Merging university cultures also could be challenging. Value systems, reward structures, and budgeting priorities are not easily changed on a dime just because ownership changes, Mr. LeBlanc said. (Kaplan’s current president, Betty Vandenbosch, who worked previously at Case Western Reserve University, will remain as president when Purdue receives the necessary approvals and takes control.)

Still, Mr. LeBlanc sees the Purdue deal as a sign of the times: "not-for-profit higher ed coming to re-own the space that they ceded" to for-profit colleges.

An Intricate Deal

The new institution has no name as yet, but it will no doubt carry the Purdue name in some form for its brand value. It will receive no state funds, relying solely on tuition and donations for its operations.

It will also rely heavily on Kaplan personnel to keep it running. Under the deal, Kaplan’s students, academic programs, 15 campuses and learning centers, and academic staff of about 3,000 are to become part of Purdue.

Kaplan Inc., the university’s parent company, will continue to provide the technology, marketing, admissions and financial-aid, and other back-office services for the more than 100 certificate and degree programs that it currently offers.

In return for those services, Purdue will pay Kaplan 12.5 percent of the new institution’s total revenue a year. But Kaplan will get its money only if there are funds remaining once Purdue and Kaplan have both recovered their direct costs.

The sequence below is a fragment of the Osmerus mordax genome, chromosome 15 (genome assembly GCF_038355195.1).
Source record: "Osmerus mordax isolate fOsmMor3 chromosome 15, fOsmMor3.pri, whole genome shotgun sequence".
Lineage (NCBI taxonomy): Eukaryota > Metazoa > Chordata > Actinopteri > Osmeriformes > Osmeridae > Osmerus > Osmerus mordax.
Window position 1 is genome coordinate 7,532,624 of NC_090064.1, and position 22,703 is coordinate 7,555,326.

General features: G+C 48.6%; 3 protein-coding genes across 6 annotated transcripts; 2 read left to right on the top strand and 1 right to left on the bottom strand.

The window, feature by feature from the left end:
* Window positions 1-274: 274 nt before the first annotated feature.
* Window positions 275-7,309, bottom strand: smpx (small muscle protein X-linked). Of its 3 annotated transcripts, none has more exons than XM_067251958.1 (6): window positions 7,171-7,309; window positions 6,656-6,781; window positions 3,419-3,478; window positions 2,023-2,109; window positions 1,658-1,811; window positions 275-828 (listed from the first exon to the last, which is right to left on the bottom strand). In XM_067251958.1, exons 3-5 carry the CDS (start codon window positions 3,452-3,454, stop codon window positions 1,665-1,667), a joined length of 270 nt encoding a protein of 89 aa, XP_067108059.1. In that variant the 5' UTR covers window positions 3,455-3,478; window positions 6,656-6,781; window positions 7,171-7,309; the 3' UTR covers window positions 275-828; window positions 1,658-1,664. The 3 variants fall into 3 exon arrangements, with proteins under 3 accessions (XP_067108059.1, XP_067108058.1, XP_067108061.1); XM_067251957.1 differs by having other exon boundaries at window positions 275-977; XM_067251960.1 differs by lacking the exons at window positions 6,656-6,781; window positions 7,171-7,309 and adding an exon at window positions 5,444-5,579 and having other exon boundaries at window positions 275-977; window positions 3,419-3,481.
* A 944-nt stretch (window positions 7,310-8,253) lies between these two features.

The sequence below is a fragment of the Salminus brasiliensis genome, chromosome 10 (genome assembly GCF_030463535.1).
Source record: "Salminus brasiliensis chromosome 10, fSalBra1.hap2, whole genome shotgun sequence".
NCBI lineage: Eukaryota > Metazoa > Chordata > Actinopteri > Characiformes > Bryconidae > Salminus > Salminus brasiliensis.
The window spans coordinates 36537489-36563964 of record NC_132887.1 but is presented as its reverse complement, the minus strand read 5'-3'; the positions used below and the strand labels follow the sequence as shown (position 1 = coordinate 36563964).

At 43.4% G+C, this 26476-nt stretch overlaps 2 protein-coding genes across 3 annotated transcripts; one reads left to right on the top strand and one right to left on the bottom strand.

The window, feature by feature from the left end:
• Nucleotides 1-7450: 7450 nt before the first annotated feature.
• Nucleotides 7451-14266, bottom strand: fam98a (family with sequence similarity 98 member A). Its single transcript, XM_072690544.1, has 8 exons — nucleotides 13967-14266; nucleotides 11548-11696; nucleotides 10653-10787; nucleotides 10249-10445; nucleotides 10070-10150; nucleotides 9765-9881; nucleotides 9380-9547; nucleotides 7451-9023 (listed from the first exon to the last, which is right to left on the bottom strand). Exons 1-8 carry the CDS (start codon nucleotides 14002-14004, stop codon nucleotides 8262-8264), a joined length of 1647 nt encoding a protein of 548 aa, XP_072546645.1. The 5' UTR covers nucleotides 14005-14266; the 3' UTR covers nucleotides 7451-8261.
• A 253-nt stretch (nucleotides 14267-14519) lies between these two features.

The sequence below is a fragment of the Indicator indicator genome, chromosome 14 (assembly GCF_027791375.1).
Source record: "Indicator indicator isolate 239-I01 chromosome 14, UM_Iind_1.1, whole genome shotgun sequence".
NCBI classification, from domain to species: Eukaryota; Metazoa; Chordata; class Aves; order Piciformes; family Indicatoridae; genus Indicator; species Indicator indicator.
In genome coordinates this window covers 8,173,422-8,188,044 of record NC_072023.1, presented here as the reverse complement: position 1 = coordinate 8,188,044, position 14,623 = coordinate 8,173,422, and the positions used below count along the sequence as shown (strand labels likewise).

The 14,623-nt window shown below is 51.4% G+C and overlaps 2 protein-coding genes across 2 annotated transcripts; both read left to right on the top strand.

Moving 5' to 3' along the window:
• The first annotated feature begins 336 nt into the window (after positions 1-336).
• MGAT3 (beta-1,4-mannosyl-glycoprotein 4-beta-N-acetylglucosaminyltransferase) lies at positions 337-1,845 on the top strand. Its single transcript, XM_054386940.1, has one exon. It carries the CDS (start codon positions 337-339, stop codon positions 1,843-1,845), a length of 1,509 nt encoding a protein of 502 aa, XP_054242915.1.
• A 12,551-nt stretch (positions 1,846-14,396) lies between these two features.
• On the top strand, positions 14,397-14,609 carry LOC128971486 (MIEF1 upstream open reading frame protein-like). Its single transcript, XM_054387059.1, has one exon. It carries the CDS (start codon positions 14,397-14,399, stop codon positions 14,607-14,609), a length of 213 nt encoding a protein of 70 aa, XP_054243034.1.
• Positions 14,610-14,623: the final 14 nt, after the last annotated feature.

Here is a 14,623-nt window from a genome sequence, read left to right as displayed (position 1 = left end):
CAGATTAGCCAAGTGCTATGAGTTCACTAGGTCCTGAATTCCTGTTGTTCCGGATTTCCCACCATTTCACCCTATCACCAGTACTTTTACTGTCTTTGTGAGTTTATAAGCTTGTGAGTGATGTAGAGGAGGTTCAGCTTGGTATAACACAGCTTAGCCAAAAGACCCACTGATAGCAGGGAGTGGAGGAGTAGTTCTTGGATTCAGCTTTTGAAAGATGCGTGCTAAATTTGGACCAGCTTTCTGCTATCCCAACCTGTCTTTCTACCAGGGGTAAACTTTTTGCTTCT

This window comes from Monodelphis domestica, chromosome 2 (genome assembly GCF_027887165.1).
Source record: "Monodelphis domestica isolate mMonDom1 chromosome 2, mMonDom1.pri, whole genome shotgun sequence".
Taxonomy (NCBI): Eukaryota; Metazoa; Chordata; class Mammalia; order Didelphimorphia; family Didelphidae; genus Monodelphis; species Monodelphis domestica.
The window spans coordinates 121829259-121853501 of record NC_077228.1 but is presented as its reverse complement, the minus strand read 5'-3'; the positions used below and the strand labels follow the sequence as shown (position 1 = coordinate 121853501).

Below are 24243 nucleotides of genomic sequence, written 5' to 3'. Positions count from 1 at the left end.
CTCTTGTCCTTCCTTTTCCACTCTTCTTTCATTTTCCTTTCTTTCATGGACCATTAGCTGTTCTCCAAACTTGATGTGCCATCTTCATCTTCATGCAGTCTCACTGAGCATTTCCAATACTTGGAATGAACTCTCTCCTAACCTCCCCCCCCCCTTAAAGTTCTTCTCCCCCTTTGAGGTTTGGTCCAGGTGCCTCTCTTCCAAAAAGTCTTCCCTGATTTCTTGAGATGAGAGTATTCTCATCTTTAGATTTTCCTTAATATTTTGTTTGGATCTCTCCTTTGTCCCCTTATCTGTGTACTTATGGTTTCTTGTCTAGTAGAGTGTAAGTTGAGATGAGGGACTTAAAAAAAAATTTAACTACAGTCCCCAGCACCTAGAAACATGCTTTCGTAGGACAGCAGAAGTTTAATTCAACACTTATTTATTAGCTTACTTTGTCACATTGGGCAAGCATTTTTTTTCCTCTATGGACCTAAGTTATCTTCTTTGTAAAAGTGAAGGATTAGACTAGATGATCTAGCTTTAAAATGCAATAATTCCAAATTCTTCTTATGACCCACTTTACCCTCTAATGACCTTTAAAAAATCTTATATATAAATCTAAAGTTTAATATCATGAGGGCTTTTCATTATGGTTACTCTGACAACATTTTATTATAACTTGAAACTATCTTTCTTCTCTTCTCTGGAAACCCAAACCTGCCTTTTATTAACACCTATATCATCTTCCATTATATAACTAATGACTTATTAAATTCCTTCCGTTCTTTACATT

For the first five years of what could be a 30-year deal, Purdue is to be paid a guaranteed minimum of $10 million annually by Kaplan before Kaplan can be reimbursed for its direct costs or gets its 12.5 percent of revenue. After six years, Purdue has an option: It can buy out Kaplan and take the back-office functions in-house, or it can contract with another online-program manager.

Graham Holdings does not break out the profits of Kaplan University on its financial disclosures.

“The risk seems all on the Kaplan side.”
"The risk seems all on the Kaplan side," said Trace Urdan, an independent financial analyst who has studied for-profit higher education and online-education companies for 18 years. Given the tenor of the times and the market, he said, the deal makes sense.

Today, he said, being nonprofit "is a huge marketing benefit." That’s frustrating to for-profit-college executives like Andy Rosen, chief executive of Kaplan, said Mr. Urdan. "It burns him to see Southern New Hampshire basically doing the same stuff. But they continue to hammer at the point of being nonprofit and therefore ‘trustworthy.’"

Mr. Urdan said the same motivation lies behind the recent announcement by the Education Management Corporation, which wants to sell its for-profit colleges to a nonprofit called the Dream Center Foundation.

‘A Dirty Window’

Kaplan Inc., which was once known primarily as a test-prep company, began expanding its profile in the for-profit-college market in the late 1990s. It created Kaplan University in 2000, when it was still owned by the Washington Post Company. While several of Kaplan’s other college holdings have been cited by government regulators and in lawsuits for misleading students, Kaplan University has remained largely unscathed.